More cheers. Metal detectors, not books. That was the
concern that received cheers from this crowd.

Another man:


Being from a
nearby town, I've watched the dismantling of an award-winning school. I've
watched it. I went to private school because I had to—not because I wanted to,
but because I had to. So I know the routine.”

And then yet
another person voiced their concern:

“We
need
security. The same security they had in their schools.
 
I deserve to not have to worry about
my children getting stabbed, or taking a drug, or getting robbed because
that's
the issue.”

And each time, the crowd of white parents cheered and the
crowd of black and Latino onlookers withdrew a little further. Lakeisha was
heartbroken, but just as determined about her child going to the school as she
was before coming to the meeting. 

More, even. She’d hoped things would be different, but if
she had to claw and fight her way to get her children a better education, she
would.  It was just disheartening that she would have to fight at all. Why were
these people so committed in this battle against fellow Americans?

She thought to take the microphone. To tell her side of the
story, the side that was being ignored in this entire discussion. She wanted to
defend her family, tell these people that
she
also wanted the best for
her children. She wanted to tell them that they weren’t different and they
didn’t deserve to be treated like this.

But she didn’t take the microphone. There were a lot of
people here tonight to speak, but none of them had shown up to listen.

“It’s just…” Nichole started to say.

“…unbelievable?” Lakeisha finished for her.

Nichole nodded. “I don’t get it.”

“They are afraid of change,” Lakeisha said.  “Everyone is.
They just want to give that change a face.”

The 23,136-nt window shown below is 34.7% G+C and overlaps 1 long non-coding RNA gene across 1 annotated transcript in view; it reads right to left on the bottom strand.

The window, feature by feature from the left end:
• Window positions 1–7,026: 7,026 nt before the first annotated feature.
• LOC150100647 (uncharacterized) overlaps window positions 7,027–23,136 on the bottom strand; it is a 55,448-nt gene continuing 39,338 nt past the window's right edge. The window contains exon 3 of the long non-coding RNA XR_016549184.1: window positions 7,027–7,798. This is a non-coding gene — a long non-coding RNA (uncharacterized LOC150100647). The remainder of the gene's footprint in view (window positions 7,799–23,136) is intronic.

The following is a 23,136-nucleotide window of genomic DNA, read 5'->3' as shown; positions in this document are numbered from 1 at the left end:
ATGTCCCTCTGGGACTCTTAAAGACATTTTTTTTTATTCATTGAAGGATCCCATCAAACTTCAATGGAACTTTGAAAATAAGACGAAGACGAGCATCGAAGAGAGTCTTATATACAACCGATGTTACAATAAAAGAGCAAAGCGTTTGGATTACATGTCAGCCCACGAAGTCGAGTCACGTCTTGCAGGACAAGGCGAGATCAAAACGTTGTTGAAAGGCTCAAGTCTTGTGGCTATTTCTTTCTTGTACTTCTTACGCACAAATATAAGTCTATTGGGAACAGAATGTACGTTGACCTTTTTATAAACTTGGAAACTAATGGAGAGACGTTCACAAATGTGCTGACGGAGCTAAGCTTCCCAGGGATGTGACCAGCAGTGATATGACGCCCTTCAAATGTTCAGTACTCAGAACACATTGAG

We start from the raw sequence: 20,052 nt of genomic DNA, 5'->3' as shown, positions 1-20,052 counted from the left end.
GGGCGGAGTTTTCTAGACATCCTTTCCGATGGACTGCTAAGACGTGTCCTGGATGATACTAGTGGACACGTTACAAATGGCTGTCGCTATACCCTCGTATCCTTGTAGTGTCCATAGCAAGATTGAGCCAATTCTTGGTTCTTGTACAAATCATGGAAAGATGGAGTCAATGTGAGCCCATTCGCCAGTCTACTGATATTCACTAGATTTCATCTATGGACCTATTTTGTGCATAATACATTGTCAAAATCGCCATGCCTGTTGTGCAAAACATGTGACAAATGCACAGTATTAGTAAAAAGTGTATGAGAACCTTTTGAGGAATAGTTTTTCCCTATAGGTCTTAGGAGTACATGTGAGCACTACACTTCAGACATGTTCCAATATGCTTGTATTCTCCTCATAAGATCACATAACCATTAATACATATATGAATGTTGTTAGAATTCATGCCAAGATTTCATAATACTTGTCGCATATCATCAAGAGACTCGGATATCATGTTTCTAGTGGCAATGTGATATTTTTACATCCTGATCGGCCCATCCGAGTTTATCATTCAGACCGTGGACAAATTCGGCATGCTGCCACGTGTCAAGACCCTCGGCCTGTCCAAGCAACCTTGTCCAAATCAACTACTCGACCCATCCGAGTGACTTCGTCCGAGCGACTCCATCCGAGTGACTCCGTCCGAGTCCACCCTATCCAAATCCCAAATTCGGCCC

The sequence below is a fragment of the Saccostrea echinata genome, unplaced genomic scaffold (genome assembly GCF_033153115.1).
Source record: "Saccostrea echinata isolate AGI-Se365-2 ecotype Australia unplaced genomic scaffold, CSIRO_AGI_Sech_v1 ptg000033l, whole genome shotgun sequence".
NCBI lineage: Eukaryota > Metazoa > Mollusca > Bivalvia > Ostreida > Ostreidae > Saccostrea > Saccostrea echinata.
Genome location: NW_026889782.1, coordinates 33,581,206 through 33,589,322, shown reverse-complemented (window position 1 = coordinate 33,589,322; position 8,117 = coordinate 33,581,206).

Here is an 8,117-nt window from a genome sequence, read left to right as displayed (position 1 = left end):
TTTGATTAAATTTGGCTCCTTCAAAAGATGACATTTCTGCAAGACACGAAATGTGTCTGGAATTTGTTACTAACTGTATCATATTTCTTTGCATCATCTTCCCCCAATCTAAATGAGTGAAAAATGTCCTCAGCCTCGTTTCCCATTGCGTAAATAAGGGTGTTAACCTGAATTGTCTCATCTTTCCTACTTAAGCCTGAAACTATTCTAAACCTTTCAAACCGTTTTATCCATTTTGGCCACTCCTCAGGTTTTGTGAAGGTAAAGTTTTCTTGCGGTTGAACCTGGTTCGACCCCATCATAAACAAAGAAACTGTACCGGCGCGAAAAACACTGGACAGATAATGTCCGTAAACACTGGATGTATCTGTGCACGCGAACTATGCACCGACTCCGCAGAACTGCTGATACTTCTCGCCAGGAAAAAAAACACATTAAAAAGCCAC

Nichole was silent for a second.  “You mean our face?”

“Exactly.”

Kenni looked up at her mother, a confused expression on her
young face.  Lakeisha saw the way she scrunched up her nose, the same movement Kenni’s
father always made when he was concerned about something. It solidified the
resolve Lakeisha held in her heart to finish this.  They would do this as a
family, no matter the cost, for him.  It’s what he had wanted.

“Are they talking about us?” Kenni asked.

Lakeisha couldn’t think of a good answer. Of course they
were talking about them, at least abstractly how they believed
them
to
be, but that didn’t feel like the right thing to tell her eleven year old daughter.
How could she explain something like this to her child? Why did she
have
to
explain this?

“I don’t know,” she said instead.

“They don’t even know us,” Kenni replied.

“No,” Lakeisha agreed.  “But they think they do.”

A board member stood up, waving his hands to quiet the crowd.
“We feel the same way, but there is nothing we can do about it.  The courts
have ruled and we don’t like this any more than you do.”

“We will just leave!” one man shouted from the back of the
auditorium.

“They can’t do this to us!”

“I don’t want my children to be at risk!”

“We shouldn’t…”

And on and on it went.

 

***

 

“I don’t want to go to that school!”

“I know you don’t, honey,” Lakeisha said. It had been almost
a two hour drive home from Northmont high school after the town hall meeting,
so she was exhausted.  All she wanted to do was take a hot bath and relax, but
first she had to get her children into bed.

Something Kenni wasn’t interested in right now.

“I won’t go!”